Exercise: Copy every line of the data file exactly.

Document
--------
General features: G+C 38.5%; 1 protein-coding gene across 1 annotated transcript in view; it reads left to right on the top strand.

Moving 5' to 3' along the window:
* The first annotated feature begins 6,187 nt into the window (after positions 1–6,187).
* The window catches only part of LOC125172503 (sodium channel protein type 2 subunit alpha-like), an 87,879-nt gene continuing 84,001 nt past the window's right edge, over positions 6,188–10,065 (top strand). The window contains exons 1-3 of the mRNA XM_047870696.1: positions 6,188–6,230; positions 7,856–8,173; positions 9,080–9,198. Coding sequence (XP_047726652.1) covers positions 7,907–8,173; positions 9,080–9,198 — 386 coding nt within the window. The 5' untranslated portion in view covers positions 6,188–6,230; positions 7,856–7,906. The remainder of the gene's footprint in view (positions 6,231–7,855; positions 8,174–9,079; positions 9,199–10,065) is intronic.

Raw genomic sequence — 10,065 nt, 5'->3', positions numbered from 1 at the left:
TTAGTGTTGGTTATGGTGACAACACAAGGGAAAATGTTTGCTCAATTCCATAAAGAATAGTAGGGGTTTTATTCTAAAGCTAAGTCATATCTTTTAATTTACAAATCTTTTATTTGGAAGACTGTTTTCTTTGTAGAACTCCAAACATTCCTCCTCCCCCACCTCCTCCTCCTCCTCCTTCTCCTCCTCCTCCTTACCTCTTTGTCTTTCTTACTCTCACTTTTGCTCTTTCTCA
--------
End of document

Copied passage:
General features: G+C 38.5%; 1 protein-coding gene across 1 annotated transcript in view; it reads left to right on the top strand.

Moving 5' to 3' along the window:
* The first annotated feature begins 6,187 nt into the window (after positions 1–6,187).
* The window catches only part of LOC125172503 (sodium channel protein type 2 subunit alpha-like), an 87,879-nt gene continuing 84,001 nt past the window's right edge, over positions 6,188–10,065 (top strand). The window contains exons 1-3 of the mRNA XM_047870696.1: positions 6,188–6,230; positions 7,856–8,173; positions 9,080–9,198. Coding sequence (XP_047726652.1) covers positions 7,907–8,173; positions 9,080–9,198 — 386 coding nt within the window. The 5' untranslated portion in view covers positions 6,188–6,230; positions 7,856–7,906. The remainder of the gene's footprint in view (positions 6,231–7,855; positions 8,174–9,079; positions 9,199–10,065) is intronic.

Raw genomic sequence — 10,065 nt, 5'->3', positions numbered from 1 at the left:
TTAGTGTTGGTTATGGTGACAACACAAGGGAAAATGTTTGCTCAATTCCATAAAGAATAGTAGGGGTTTTATTCTAAAGCTAAGTCATATCTTTTAATTTACAAATCTTTTATTTGGAAGACTGTTTTCTTTGTAGAACTCCAAACATTCCTCCTCCCCCACCTCCTCCTCCTCCTCCTTCTCCTCCTCCTCCTTACCTCTTTGTCTTTCTTACTCTCACTTTTGCTCTTTCTCA